Three and a half years ago, David Sanger’s book The Inheritance: The World Obama Confronts and the Challenges to American Power described how a new American president came to office with the world on fire. Now, just as the 2012 presidential election battle begins, Sanger follows up with an eye-opening, news-packed account of how Obama has dealt with those challenges, relying on innovative weapons and reconfigured tools of American power to try to manage a series of new threats. Sanger describes how Obama’s early idealism about fighting “a war of necessity” in Afghanistan quickly turned to fatigue and frustration, how the early hopes that the Arab Spring would bring about a democratic awakening slipped away, and how an effort to re-establish American power in the Pacific set the stage for a new era of tensions with the world’s great rising power, China.
As the world seeks to understand the contours of the Obama Doctrine, Confront and Conceal is a fascinating, unflinching account of these complex years, in which the president and his administration have found themselves struggling to stay ahead in a world where power is diffuse and America’s ability to exert control grows ever more elusive.
FROM INSIDE OBAMA’S SITUATION ROOM . . . THE CRITICAL MOMENTS IN THE COVERT WAR AGAINST IRAN, THE STRUGGLES TO DEAL WITH A RECALCITRANT PAKISTAN AND ITS FAST-GROWING NUCLEAR ARSENAL, THE TENSIONS WITH THE AMERICAN MILITARY OVER AFGANISTAN AND WITH ALLIES SWEPT UP IN THE CHAOS OF THE ARAB SPRING.
About the Author
DAVID E. SANGER is the chief Washington correspondent for the New York Times and bestselling author of The Inheritance. He has been a member of two teams that won the Pulitzer Prize and has received numerous awards for coverage of the presidency and national security policy. He also teaches national security policy at Harvard’s Kennedy School of Government.
Introduction: Author talking about the book
Table of Contents:
Piggybacking on GW Bush’s earlier forays into cyber warfare, President Obama, in lieu of having to launch (or having to prevent Israel from launching) a full-scaled air attack, elected to launch instead, a joint cyber attack with Israel on the centrifuges at Iran‘s Natanz nuclear plant. In retrospect, it can be seen that Obama’s motive for pulling Israel into a highly secret cyber project was designed primarily to dissuade our closest Middle East Ally, from launching its own unilateral (but what would have probably been a highly destabilizing) military attack against Iran’s nuclear facilities. This well-written book goes into such scary detail about the whole enterprise, that like John McCain in his recent call for a Special Prosecutor to investigate the matter, I too wondered how a New York Times Reporter could get access to so may intricate details of such a closely held national security secret?
Here is a rough summary of the most interesting part of the book in my view, the author’s description of how a Bush initiated project called “Olympic Games,” unfolded and got played out under Obama administration direction:
Following up on previous efforts to surreptitiously install faulty parts into Iran’s German made computer systems and power supplies, General James Cartwright, of the U.S. strategic command convinced President GW Bush that launching a cyber penetration effort could be at least as effective as the stratagem of trying to introduce faulty parts. Bush bought into Cartwright’s idea, which outlined a way of gaining access to the Natanz plant’s industrial computer controls by the innocent introduction via a thumb drive of a small bit of “sleeper” code called a “beacon.” Once the “beacon” entered the system, its job was then to surreptitiously map the complete operation of the facility’s master control system and report the results back to the NSA.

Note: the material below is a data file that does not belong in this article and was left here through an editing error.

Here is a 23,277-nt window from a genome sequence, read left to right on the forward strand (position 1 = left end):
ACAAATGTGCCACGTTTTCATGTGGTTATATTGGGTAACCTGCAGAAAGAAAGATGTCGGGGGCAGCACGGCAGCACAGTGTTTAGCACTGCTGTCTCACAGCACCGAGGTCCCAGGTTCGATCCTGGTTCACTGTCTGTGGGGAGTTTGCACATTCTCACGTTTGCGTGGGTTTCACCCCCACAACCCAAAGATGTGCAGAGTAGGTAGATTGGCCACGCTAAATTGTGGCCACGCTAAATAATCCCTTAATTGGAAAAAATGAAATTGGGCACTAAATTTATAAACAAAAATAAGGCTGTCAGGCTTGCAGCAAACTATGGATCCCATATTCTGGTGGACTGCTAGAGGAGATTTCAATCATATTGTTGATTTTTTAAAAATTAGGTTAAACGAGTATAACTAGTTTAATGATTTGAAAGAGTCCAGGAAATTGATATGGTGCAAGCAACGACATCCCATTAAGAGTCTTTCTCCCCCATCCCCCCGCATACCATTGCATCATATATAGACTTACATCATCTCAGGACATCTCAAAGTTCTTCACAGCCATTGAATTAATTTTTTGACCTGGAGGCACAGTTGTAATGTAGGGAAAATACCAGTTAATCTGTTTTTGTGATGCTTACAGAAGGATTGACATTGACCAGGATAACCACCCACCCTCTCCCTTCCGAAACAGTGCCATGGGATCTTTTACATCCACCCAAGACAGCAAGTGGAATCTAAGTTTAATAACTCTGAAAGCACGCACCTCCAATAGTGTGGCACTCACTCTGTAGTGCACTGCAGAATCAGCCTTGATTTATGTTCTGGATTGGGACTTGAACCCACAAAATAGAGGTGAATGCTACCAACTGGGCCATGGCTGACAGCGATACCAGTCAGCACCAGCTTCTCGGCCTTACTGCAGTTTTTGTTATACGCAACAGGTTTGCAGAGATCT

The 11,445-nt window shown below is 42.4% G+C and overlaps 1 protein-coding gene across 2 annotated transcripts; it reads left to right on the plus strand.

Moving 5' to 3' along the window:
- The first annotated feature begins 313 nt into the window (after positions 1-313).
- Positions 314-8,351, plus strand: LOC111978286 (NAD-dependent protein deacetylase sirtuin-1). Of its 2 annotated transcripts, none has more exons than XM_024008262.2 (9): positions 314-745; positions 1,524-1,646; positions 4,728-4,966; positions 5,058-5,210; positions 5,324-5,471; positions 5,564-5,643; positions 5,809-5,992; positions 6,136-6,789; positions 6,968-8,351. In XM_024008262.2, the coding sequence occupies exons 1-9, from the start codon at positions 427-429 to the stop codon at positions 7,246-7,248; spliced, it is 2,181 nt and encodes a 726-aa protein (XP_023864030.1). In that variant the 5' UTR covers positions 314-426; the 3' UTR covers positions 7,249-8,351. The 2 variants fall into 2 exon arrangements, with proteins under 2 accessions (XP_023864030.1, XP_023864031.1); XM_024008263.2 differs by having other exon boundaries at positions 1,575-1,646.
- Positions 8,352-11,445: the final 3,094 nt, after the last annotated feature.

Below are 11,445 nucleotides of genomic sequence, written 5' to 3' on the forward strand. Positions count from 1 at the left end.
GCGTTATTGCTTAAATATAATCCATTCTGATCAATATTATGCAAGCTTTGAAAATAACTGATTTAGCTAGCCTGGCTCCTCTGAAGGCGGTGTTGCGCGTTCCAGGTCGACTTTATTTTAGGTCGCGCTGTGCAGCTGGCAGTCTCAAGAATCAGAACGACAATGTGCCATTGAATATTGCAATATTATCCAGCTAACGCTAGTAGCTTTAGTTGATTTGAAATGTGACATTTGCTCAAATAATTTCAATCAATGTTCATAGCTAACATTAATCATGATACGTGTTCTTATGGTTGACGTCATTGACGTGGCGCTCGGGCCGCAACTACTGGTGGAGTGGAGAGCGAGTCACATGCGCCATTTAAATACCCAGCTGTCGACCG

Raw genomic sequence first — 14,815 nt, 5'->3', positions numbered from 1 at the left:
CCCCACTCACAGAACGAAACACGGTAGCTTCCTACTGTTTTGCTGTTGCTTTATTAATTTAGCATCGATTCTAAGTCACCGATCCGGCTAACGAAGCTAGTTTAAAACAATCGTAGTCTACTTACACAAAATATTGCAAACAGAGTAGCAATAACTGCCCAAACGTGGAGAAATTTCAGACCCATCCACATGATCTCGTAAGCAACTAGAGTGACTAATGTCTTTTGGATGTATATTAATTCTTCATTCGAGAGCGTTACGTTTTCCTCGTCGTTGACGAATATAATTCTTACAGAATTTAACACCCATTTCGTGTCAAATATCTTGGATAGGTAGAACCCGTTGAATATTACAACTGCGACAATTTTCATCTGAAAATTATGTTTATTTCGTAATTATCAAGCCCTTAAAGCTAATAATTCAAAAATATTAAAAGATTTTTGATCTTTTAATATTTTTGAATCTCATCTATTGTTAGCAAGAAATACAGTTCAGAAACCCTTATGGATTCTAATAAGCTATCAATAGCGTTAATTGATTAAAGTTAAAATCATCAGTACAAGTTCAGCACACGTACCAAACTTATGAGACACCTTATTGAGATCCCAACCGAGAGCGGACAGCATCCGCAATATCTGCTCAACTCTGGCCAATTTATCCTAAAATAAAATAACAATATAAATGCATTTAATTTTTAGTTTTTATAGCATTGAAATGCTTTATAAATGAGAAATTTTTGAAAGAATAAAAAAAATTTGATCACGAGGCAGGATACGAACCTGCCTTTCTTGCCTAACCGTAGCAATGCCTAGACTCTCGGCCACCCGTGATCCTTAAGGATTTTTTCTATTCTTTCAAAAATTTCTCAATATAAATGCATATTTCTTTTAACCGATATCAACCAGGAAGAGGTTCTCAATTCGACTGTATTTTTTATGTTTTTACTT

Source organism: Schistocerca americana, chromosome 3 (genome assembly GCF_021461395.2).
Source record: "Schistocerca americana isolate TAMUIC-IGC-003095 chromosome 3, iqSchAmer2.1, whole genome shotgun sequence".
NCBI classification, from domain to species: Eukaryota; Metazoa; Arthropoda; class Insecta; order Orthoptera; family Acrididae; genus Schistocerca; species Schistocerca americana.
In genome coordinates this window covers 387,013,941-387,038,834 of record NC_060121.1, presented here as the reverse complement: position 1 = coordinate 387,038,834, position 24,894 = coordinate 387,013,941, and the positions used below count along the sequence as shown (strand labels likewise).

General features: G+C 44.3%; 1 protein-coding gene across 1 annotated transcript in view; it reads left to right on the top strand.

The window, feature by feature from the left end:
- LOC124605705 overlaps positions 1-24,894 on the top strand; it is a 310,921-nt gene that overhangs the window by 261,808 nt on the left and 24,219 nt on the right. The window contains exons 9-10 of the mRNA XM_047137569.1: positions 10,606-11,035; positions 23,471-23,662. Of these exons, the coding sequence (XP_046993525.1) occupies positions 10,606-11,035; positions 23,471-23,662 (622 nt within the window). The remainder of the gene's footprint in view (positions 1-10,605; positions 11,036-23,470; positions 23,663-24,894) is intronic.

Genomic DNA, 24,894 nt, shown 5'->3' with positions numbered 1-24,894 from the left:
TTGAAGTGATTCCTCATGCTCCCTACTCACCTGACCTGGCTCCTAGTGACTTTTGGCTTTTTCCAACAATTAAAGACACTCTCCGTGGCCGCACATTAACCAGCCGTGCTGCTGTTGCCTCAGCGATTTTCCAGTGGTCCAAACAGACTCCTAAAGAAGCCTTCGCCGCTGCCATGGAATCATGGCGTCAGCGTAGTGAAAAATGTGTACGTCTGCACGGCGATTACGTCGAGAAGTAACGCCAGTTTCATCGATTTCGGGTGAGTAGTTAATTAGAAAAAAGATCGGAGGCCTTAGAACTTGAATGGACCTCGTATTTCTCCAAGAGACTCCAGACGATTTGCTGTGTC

This scenario was played out exactly as General Cartwright had planned it to; and once the beacon did its job, NSA (by now under the Obama administration’s direction), engaged in a joint effort with the Israeli version of our own NSA cyber counterparts. Together they developed a “worm” called Stuxnet, that, without making itself known to the target, infiltrated and fouled up the operational controls of the Iranian centrifuges. In effect, and without tipping off its own presence, Stuxnet instructed the centrifuges to self-destruct, leaving control panel gauges with readings that would be perfectly normal for an uneventful operational state.
The exercise worked to perfection with two exceptions. First, although the worm did indeed knock out about a thousand or so Iranian centrifuges, they were back up and running in little over a year. Second, an Iranian Scientist accidentally downloaded the worm onto his private laptop, and unwittingly disseminated the Stuxnet worm across the Internet. This boomerang effect, for obvious reasons, set off alarm bells in Washington.
The moral of this exercise is a non-political one, but is nevertheless a profound one, and can only stand as a cautionary tale about playing with “cyber weapons” that we neither fully understand nor can fully control: The cautionary tale is that these weapons can have profound far-reaching unintended consequences. In a world where cyber technology, and thus cyber weapons, are available to anyone, whether they be nations, innocent or mercenary computer hackers, or terrorists, all nations, including the largest and most sophisticated ones, are equally vulnerable. And once attacked, it is next to impossible for those attacked, to know the identity of the attacker. Unless that is, the country happens to be the U.S., who sooner rather than later will spill its guts and spill the beans on itself, and admit that it was the attacker: A devastatingly clear and alarming read that does not pander to the Obama administration, but reveals the risk it will take to get on the good side of national security hawks. Five stars